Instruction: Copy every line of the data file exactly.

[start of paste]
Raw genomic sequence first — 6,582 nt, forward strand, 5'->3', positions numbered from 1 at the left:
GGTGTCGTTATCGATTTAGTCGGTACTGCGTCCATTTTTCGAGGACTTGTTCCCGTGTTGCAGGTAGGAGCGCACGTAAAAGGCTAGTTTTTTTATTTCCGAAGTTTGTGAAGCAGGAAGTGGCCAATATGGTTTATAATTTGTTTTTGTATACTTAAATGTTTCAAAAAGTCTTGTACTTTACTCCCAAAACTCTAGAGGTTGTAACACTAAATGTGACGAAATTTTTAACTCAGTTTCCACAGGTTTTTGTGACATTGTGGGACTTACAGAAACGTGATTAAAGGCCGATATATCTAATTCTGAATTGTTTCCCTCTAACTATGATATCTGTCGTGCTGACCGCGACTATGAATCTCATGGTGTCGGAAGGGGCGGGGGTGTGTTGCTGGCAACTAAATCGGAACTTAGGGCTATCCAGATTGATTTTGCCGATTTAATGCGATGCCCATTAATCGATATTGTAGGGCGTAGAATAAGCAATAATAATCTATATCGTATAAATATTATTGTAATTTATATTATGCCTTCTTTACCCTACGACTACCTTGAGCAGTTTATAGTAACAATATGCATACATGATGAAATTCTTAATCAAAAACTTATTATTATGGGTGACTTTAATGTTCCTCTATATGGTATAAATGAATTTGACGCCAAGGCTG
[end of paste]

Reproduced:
Raw genomic sequence first — 6,582 nt, forward strand, 5'->3', positions numbered from 1 at the left:
GGTGTCGTTATCGATTTAGTCGGTACTGCGTCCATTTTTCGAGGACTTGTTCCCGTGTTGCAGGTAGGAGCGCACGTAAAAGGCTAGTTTTTTTATTTCCGAAGTTTGTGAAGCAGGAAGTGGCCAATATGGTTTATAATTTGTTTTTGTATACTTAAATGTTTCAAAAAGTCTTGTACTTTACTCCCAAAACTCTAGAGGTTGTAACACTAAATGTGACGAAATTTTTAACTCAGTTTCCACAGGTTTTTGTGACATTGTGGGACTTACAGAAACGTGATTAAAGGCCGATATATCTAATTCTGAATTGTTTCCCTCTAACTATGATATCTGTCGTGCTGACCGCGACTATGAATCTCATGGTGTCGGAAGGGGCGGGGGTGTGTTGCTGGCAACTAAATCGGAACTTAGGGCTATCCAGATTGATTTTGCCGATTTAATGCGATGCCCATTAATCGATATTGTAGGGCGTAGAATAAGCAATAATAATCTATATCGTATAAATATTATTGTAATTTATATTATGCCTTCTTTACCCTACGACTACCTTGAGCAGTTTATAGTAACAATATGCATACATGATGAAATTCTTAATCAAAAACTTATTATTATGGGTGACTTTAATGTTCCTCTATATGGTATAAATGAATTTGACGCCAAGGCTG